I've been thinking more about bicycles.
I've been gathering information from mountain bikers about horse/bike interactions, about what they like and what they don't like, and talking about what they can do to help us, and the other way 'round.
Of course, with me, this will eventually lead to some kind of article. I'd love to do a two-part article of "what bikers wish equestrians knew" and "what equestrians wish bikers knew" but I need to keep thinking.
With that in mind, I did what I always do:
|Overcast sky, but no rain yet. We could use some rain.|
Since I'm thinking about bikes as I ride my horse, I try to see the trails as bike riders see them.
|Not too much erosion here|
Many of the trails I rode today are deeply eroded. The combination of soft dirt and sandy soil plus trails that are too steep results in deep gullys when the rain falls and runs down the center of the trail.
Watch for steep banks on both sides of the trail in the video (below):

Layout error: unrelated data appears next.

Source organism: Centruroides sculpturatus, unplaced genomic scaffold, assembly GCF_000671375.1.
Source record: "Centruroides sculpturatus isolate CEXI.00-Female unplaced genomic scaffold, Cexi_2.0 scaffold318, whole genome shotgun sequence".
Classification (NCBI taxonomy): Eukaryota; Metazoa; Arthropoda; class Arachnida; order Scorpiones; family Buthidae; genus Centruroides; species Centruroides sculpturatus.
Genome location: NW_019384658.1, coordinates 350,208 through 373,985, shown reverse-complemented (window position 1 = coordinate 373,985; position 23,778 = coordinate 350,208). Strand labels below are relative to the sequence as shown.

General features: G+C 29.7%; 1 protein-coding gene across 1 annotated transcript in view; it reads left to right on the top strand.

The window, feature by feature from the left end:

Bicycles don't mind swooping up and down those steep banks, but of course that motion erodes the trails even more. In wet weather, the trail tread where the horse feet travel turns to sloppy mud, because the trail is the lowest place, and that's where the water accumulates.
I clearly recall riding this same trail ten years ago on a much shorter horse, and my stirrups did not bump the ground then. Today, on my tall horse, they did.
The solution (as any Trail Master will tell you) is to re-route the trail so that it follows the contour line of the hill instead of racing straight up or straight down the slope.
|There is NO slope available at this spot--the entire section is a swamp.|
And yes: the trail goes under water in winter.
Still workin' on that.
Still workin' on a bunch of things.
In the meantime, it's good to ride my good mare.